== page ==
• Many people don’t know that cats can go into heat and got pregnant by 4 months and dogs by 5 months.
  • According to research, 10 million animals worldwide enter overcrowded shelters every year.
  • 90% of animals entering shelters aren’t fixed.
  • 4-6 million are put to sleep.
  • Euthanasia kills more companion animals than any other disease.

When should the surgery be done?

 
  • In veterinary practice, it is generally recommended to neuter pets at about 6 months old. The aim is to avoid your pet entering puberty and especially the first heat cycle in female pets.
  • If your pet has been following a vaccination schedule beginning at 6 – 8 weeks, they should be fully vaccinated. Having completed all of their vaccines, it is much safer for them in an animal hospital.
  • Waiting until they are six months old also allows their internal organs to fully form and gives them time to reach a higher body weight, making it much safer for them to undergo anesthesia.
  • Studies have also shown that younger pets endure the healing process more easily than older pets.

However, the general recommended time to neuter are not the only ones out there. Some shelters that are filled with unwanted pets understandably neuter at any age before the pet is adopted.

But even if we put this organizational preferences aside, the question of when to neuter has certainly become more complex as a result of scientific research. For example, consider a large breed female puppy at a veterinary practice for the first time. There is a good literature to support spaying at 6 months to seriously minimize the risk of mammary neoplasia (cancer). However, a veterinarian could also recommend spaying at or past 1 year of age to reduce the risk of musculoskeletal disease. Another factor to keep in mind here is that possible complications increase with a large breed female dog the older it becomes.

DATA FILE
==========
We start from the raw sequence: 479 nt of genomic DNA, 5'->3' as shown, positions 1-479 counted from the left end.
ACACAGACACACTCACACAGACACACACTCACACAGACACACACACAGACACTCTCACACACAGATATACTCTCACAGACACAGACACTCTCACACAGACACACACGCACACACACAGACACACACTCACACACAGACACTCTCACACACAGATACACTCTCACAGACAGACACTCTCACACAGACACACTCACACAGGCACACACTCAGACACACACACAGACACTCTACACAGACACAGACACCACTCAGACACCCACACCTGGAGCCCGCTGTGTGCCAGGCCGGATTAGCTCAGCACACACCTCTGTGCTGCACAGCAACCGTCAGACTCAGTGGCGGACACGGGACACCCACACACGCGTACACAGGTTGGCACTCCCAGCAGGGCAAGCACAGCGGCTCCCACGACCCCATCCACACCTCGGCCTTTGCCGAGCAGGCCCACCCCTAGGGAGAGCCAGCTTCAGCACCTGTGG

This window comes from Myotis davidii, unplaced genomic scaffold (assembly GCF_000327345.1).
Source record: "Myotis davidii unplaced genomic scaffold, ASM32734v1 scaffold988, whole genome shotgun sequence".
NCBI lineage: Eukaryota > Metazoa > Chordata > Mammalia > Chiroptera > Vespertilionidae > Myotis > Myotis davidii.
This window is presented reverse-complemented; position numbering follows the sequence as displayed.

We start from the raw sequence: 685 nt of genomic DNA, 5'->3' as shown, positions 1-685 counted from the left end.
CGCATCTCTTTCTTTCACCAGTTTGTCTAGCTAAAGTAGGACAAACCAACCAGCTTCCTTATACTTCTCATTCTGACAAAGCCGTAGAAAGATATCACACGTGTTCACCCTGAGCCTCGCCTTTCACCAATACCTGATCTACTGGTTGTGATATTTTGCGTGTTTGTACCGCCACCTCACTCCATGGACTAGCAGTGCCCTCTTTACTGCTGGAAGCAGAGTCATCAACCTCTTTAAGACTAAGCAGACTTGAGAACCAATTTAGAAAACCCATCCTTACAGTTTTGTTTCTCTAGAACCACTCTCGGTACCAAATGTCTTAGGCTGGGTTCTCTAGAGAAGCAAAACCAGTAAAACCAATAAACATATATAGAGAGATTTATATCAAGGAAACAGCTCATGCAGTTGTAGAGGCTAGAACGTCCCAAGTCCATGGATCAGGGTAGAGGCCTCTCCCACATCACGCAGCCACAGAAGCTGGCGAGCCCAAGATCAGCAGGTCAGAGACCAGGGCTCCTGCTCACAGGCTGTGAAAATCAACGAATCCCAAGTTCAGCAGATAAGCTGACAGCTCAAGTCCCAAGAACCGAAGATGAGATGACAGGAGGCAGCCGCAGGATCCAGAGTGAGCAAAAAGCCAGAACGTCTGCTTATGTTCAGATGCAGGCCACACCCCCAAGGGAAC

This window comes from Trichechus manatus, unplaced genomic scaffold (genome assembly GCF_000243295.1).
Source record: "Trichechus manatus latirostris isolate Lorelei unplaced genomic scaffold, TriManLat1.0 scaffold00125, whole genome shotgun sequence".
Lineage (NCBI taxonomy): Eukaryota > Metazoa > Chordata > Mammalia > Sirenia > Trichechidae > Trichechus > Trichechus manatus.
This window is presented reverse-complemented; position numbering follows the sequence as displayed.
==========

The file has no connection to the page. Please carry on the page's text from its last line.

So just like people, no two pets are alike. Always keep in mind the importance of discussing neutering with your pet’s veterinarian to evaluate the benefits and timing of the surgery in regards to your pet’s well-being.

It is important to state here as a public awareness message that the era of one-size-fits-all neutering advice has come to an end. It’s time to move from recommendations to conversations. Now we need conversations between the veterinarian and the pet owner about the many nuances of neutering, so pet owners can make more informed decisions.

For more information about this topic, kindly get in touch with Kinabalu Animal Clinic at 088-385804 or visit their clinic at Kinabalu Animal Clinic, Lot 6, Lorong Durian 3, Kian Yap Industrial Estate, 88450 Kota Kinabalu, Sabah, Malaysia. 

Follow them on Facebook or visit their website at www.kinabaluvet.com

Disclaimer: This article is not intended to diagnose, treat, cure, or prevent any diseases. At Parents Avenue, we strongly recommend all our readers to seek medical advise from your local animal clinic. Thank you.